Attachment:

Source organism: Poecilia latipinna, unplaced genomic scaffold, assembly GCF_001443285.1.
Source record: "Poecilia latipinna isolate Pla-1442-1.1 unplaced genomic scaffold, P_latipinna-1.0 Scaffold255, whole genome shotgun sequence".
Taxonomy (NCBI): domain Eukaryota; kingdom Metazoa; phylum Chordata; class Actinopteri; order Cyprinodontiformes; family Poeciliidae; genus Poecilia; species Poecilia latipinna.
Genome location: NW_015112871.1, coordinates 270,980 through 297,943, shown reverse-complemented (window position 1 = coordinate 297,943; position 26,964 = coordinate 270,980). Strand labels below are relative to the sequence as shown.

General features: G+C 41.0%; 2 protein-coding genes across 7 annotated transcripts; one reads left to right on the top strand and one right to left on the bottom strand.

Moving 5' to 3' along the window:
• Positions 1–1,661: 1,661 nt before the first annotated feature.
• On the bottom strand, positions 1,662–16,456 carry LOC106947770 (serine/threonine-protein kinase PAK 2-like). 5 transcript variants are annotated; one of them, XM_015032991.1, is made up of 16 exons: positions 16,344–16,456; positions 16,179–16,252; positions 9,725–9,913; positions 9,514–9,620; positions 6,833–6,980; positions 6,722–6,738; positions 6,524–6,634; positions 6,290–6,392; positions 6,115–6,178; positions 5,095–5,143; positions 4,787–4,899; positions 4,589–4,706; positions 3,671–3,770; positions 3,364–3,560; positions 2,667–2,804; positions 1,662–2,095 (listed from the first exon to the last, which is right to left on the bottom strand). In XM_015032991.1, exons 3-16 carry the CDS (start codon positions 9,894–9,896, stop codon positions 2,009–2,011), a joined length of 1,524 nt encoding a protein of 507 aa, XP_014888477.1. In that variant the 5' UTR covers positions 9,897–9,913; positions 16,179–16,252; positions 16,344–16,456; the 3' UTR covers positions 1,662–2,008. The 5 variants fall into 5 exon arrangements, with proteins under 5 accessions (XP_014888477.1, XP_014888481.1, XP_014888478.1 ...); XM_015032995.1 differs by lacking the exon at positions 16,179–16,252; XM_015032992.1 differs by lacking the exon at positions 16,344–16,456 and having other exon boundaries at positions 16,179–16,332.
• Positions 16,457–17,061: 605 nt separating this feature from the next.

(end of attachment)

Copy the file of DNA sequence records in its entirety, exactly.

Source organism: Poecilia latipinna, unplaced genomic scaffold, assembly GCF_001443285.1.
Source record: "Poecilia latipinna isolate Pla-1442-1.1 unplaced genomic scaffold, P_latipinna-1.0 Scaffold255, whole genome shotgun sequence".
Taxonomy (NCBI): domain Eukaryota; kingdom Metazoa; phylum Chordata; class Actinopteri; order Cyprinodontiformes; family Poeciliidae; genus Poecilia; species Poecilia latipinna.
Genome location: NW_015112871.1, coordinates 270,980 through 297,943, shown reverse-complemented (window position 1 = coordinate 297,943; position 26,964 = coordinate 270,980). Strand labels below are relative to the sequence as shown.

General features: G+C 41.0%; 2 protein-coding genes across 7 annotated transcripts; one reads left to right on the top strand and one right to left on the bottom strand.

Moving 5' to 3' along the window:
• Positions 1–1,661: 1,661 nt before the first annotated feature.
• On the bottom strand, positions 1,662–16,456 carry LOC106947770 (serine/threonine-protein kinase PAK 2-like). 5 transcript variants are annotated; one of them, XM_015032991.1, is made up of 16 exons: positions 16,344–16,456; positions 16,179–16,252; positions 9,725–9,913; positions 9,514–9,620; positions 6,833–6,980; positions 6,722–6,738; positions 6,524–6,634; positions 6,290–6,392; positions 6,115–6,178; positions 5,095–5,143; positions 4,787–4,899; positions 4,589–4,706; positions 3,671–3,770; positions 3,364–3,560; positions 2,667–2,804; positions 1,662–2,095 (listed from the first exon to the last, which is right to left on the bottom strand). In XM_015032991.1, exons 3-16 carry the CDS (start codon positions 9,894–9,896, stop codon positions 2,009–2,011), a joined length of 1,524 nt encoding a protein of 507 aa, XP_014888477.1. In that variant the 5' UTR covers positions 9,897–9,913; positions 16,179–16,252; positions 16,344–16,456; the 3' UTR covers positions 1,662–2,008. The 5 variants fall into 5 exon arrangements, with proteins under 5 accessions (XP_014888477.1, XP_014888481.1, XP_014888478.1 ...); XM_015032995.1 differs by lacking the exon at positions 16,179–16,252; XM_015032992.1 differs by lacking the exon at positions 16,344–16,456 and having other exon boundaries at positions 16,179–16,332.
• Positions 16,457–17,061: 605 nt separating this feature from the next.